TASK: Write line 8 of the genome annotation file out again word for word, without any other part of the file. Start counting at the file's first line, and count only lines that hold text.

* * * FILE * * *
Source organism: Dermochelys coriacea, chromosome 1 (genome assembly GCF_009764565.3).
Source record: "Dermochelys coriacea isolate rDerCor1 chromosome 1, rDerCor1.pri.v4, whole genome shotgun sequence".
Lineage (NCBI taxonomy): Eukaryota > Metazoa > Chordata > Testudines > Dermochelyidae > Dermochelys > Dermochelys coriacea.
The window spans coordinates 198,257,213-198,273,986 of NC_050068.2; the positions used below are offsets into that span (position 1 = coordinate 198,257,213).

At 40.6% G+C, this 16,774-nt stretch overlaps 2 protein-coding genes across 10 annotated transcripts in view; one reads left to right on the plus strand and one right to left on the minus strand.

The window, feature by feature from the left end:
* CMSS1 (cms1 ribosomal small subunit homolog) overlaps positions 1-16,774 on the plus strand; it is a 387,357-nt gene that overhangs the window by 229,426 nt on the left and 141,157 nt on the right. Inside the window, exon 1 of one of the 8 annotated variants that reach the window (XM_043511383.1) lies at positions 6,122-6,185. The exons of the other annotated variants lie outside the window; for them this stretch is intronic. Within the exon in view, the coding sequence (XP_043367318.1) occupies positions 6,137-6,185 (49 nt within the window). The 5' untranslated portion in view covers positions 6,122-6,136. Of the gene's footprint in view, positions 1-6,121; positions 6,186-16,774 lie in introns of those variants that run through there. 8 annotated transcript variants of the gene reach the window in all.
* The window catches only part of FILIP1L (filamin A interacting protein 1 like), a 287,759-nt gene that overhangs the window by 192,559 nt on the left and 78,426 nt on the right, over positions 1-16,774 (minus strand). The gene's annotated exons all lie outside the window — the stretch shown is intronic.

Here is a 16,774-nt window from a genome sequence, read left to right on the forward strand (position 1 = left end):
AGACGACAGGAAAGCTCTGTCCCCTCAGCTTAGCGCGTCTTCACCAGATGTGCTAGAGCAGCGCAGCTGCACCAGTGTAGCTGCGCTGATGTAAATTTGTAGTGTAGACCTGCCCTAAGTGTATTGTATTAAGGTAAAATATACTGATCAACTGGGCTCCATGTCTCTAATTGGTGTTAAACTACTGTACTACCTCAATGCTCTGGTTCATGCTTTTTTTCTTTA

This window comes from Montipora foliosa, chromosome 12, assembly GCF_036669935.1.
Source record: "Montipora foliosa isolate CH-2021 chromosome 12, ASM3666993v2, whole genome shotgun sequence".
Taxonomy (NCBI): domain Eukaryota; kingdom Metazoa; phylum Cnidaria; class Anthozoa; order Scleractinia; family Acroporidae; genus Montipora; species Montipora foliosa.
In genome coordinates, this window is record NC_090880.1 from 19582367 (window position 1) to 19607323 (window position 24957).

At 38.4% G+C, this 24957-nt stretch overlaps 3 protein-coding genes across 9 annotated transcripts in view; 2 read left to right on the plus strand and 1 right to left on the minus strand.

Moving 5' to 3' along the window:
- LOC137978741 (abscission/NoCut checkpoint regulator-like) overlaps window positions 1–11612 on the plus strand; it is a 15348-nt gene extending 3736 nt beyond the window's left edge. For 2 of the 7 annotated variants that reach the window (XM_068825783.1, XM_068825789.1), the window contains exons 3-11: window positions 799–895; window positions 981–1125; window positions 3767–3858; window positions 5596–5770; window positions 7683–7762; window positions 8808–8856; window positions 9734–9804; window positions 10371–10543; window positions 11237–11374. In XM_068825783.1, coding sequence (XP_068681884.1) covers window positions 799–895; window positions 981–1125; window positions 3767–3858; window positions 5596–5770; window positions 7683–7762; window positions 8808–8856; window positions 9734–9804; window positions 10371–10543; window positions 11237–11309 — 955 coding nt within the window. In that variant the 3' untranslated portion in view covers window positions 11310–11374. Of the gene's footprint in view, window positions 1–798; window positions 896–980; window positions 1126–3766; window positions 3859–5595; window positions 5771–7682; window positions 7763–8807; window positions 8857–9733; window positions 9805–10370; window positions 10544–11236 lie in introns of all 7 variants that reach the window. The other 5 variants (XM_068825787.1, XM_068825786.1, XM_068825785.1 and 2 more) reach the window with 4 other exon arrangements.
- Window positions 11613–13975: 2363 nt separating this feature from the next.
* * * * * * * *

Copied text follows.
* The window catches only part of FILIP1L (filamin A interacting protein 1 like), a 287,759-nt gene that overhangs the window by 192,559 nt on the left and 78,426 nt on the right, over positions 1-16,774 (minus strand). The gene's annotated exons all lie outside the window — the stretch shown is intronic.